Melbourne, Feb 16 (ANI): A new study has found that bushfires appeared in Australia more than 50 million years earlier than thought, which means that dinosaurs were witness to these events.
Using fossilised pollen and DNA extracted from gumleaves, Australian National University's Mike Crisp and his colleagues deduced that fire probably contributed to transforming the prehistoric landscape from lush rainforest into dry eucalypt forest.
"The DNA alone won't put a timescale on it; you need fossils of known age. That's where the pollen comes in," the Age quoted Crisp as saying.
"The trick is to work out where these fossils go on the evolutionary tree and when you've done that you can put the timeline on the tree and work out when things happened."
The analysis of more than 100 pollen fossil samples led the team to believe that eucalypts developed the buds about 62 million years ago, dating the bushfire activity in Australia back to more than 60 million years ago.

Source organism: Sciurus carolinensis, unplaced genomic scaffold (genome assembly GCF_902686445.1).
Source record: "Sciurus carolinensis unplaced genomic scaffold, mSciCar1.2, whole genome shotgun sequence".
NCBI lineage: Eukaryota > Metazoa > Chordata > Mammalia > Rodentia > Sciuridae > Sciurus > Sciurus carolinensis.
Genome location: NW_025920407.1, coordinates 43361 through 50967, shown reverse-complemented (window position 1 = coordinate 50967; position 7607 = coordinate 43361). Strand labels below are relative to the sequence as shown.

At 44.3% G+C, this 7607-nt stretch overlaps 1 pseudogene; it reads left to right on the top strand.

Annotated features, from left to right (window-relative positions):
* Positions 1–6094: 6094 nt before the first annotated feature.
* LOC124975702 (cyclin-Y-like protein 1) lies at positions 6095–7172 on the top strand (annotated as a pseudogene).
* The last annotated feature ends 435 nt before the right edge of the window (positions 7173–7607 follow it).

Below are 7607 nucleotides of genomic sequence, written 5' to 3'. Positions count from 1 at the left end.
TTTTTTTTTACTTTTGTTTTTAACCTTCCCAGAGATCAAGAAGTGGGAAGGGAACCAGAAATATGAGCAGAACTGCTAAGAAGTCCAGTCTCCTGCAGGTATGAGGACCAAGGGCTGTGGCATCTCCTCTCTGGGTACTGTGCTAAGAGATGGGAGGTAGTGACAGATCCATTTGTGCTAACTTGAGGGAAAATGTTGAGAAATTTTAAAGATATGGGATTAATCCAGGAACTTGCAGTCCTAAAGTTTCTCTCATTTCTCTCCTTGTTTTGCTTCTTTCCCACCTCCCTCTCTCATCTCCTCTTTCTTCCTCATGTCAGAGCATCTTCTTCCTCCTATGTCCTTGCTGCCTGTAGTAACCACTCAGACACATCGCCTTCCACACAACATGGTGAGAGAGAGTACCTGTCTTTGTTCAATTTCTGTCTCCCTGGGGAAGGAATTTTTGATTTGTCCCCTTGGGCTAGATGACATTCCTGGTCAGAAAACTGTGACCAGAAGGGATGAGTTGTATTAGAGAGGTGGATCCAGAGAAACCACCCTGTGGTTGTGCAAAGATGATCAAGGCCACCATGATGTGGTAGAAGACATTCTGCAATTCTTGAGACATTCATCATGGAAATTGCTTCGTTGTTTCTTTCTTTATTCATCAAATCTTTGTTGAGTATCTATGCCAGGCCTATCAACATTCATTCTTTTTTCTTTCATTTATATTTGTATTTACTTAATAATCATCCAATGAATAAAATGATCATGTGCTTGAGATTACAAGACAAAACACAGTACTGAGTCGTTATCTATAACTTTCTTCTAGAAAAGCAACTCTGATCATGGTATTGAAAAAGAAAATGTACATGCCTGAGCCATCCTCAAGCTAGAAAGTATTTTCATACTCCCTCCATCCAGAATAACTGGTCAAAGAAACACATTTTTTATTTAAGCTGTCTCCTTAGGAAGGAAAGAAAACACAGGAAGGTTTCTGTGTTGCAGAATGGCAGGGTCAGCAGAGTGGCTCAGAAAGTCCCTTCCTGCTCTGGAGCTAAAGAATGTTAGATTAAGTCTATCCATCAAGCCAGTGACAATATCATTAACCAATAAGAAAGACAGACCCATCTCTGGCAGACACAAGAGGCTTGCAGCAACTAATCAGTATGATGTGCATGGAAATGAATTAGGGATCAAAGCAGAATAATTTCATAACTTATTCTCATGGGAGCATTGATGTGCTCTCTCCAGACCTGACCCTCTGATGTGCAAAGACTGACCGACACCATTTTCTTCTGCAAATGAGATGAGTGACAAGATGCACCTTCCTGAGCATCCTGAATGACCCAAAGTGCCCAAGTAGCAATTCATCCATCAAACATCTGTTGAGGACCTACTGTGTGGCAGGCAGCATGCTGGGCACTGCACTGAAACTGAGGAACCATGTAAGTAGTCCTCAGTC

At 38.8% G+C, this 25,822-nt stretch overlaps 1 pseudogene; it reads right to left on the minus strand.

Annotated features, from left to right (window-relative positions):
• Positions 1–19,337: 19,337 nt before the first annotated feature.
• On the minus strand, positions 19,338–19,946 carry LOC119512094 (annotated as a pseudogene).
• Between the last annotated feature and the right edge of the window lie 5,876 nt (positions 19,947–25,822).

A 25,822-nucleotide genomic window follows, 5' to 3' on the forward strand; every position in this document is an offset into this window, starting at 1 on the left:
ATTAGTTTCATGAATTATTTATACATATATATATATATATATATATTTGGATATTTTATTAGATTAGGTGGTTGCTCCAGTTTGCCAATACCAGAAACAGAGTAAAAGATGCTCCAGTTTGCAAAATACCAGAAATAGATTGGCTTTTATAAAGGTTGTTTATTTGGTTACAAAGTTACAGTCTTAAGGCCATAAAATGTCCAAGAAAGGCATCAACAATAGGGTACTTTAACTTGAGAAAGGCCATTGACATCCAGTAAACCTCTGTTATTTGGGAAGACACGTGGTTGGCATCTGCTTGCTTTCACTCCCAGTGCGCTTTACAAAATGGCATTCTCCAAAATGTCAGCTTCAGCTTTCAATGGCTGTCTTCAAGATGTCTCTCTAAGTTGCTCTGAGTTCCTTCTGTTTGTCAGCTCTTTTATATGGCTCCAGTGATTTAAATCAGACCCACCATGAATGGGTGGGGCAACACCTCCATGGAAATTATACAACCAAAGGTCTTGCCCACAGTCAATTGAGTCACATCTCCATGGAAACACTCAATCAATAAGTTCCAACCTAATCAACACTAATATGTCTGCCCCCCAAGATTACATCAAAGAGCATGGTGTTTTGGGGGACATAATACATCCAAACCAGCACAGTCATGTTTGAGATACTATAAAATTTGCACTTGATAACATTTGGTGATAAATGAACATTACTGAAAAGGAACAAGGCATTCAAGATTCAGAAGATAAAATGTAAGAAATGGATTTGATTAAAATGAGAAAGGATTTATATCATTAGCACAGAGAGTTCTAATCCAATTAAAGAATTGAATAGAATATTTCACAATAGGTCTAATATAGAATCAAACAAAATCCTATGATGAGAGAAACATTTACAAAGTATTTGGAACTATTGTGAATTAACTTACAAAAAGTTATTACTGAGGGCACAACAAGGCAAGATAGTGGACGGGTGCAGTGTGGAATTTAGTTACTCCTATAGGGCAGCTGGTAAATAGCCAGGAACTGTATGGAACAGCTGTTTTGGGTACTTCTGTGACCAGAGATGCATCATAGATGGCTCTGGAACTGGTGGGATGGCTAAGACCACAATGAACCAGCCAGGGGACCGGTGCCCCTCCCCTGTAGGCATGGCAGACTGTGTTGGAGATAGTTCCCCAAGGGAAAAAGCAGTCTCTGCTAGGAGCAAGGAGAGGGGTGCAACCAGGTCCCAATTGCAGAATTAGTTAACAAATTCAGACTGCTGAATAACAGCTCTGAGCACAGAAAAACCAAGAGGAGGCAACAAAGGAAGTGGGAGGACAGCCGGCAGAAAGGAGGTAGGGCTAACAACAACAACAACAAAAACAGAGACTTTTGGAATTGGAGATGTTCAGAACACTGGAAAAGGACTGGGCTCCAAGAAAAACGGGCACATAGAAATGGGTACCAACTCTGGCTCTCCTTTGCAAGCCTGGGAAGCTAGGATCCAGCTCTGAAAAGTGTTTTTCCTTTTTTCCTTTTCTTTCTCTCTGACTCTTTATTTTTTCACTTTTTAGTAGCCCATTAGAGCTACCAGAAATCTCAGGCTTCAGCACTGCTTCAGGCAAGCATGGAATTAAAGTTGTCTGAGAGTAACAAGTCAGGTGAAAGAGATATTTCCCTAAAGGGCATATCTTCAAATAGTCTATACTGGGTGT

"It means you have two lines of evidence pointing to fire originating at that time," Crisp said.
"One is to do with the anatomy of the eucalypts and their ability to re-sprout, and the other to do with the kinds of habitat they grew in. And the timing was the same for both."
The study is published today in the journal Nature Communications. (ANI)